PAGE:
"Ultimately, the Ottomans and our Greco-Roman ancestors were in substantial agreement that what was most special about same-sex (male-male) attractions and loving relationships lay, not in the mechanics of sexual satisfaction, but in the possibility of a relationship based on mutual understanding and something closer to a balance of power. As we mentioned above, it was only in a same-gender relationship that one could find a partner who was similarly educated and, thus, potentially and intellectual equal, who engaged in the same activities, who shared experiences and expectations. This kind of relationship would not necessarily be dominated by sexual intercourse and the reproductive subtext. It could be primarily spiritual and intellectual. It could include dynamic relations of power, a fluid shifting of dominance and submission, without reference to the overwhelming, culturally determined power disparity that existed between men and women.Many modern societies have, to varying degrees, attempted to elide the disparities between male and female subcultures by providing equal opportunities for education and choice of career. We assume that men and women will, as a result, be able to have relations of sufficient equality and mutuality to make same-gender love unnecessary for any but a small minority who are interested only in same-gender relations. In contrast to elite society in classical antiquity or the Ottoman Empire, where most homoerotic art and behaviour was produced, consumed, and enacted by men who today might (anachronistically) be called heterosexual or bisexual, contemporary society usually relegates homoeroticism to a gay, lesbian, and bisexual community that it then takes some pains to isolate and marginalize. But, even today, the situation is not quite as clear-cut as it seems.** A recent example is a thriving short genre fiction called slash fiction. […] What is most relevant about slash for us is that it is most commonly written by (and for) heterosexual women, with the goal of exploring love relations between persons for whom the power disparities inherent in male-female relations do not exist.”- Walther G. Andrews and Mehmet Kalplaklı, The Age of Beloveds. Love and the Beloved in Early-Modern Ottoman and European Culture and Society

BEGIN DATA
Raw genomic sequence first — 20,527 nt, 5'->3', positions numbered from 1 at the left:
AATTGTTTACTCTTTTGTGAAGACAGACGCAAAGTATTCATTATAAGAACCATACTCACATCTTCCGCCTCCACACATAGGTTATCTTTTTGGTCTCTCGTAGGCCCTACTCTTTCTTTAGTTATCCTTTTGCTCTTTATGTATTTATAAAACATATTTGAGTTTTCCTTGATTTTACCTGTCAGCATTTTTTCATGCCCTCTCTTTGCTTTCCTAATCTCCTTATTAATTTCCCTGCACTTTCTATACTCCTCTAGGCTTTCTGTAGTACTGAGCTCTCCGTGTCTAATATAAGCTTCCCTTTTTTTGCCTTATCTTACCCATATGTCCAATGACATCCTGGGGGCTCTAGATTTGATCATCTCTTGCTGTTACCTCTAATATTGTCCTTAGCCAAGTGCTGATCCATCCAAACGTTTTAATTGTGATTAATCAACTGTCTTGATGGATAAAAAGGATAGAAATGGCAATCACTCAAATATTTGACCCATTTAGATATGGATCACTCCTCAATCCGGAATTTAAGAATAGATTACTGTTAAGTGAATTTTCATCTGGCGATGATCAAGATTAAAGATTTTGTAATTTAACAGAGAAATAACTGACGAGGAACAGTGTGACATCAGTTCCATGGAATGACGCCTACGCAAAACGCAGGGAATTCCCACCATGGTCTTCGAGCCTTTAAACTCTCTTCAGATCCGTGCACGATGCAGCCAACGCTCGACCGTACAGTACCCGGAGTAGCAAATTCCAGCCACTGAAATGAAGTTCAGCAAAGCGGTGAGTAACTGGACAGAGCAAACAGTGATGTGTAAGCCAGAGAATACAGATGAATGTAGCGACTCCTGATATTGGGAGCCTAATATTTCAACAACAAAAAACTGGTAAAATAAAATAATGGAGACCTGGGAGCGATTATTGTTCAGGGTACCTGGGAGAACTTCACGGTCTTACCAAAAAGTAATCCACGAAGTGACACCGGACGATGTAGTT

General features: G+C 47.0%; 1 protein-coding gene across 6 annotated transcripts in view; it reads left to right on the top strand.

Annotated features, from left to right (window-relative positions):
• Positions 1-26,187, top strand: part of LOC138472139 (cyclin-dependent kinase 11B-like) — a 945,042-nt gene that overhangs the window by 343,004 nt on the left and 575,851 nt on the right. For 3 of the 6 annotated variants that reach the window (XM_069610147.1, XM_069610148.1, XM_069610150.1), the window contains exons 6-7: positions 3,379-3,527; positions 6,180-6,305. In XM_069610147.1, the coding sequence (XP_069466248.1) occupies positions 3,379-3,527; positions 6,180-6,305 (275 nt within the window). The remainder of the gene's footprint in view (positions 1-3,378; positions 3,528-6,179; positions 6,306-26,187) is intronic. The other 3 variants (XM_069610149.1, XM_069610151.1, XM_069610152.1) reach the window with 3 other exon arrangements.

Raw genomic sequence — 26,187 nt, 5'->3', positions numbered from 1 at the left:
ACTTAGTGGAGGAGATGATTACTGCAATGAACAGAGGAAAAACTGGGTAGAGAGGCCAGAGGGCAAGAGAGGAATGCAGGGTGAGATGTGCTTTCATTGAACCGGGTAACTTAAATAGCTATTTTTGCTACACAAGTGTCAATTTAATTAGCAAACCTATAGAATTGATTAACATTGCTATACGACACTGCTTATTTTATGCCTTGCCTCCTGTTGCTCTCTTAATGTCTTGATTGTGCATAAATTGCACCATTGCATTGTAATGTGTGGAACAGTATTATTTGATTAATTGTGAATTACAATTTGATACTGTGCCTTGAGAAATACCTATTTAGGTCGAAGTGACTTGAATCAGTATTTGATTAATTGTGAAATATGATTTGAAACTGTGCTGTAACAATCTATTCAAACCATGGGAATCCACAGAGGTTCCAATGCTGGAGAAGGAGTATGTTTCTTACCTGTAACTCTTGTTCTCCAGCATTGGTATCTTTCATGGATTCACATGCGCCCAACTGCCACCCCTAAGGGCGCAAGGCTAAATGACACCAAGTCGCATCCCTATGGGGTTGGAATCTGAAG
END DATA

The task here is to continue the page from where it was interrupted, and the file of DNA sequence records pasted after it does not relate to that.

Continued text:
Are those TC Help kiks still running? I’m talking about “tchelp” and Help4TCer”
Idk r they?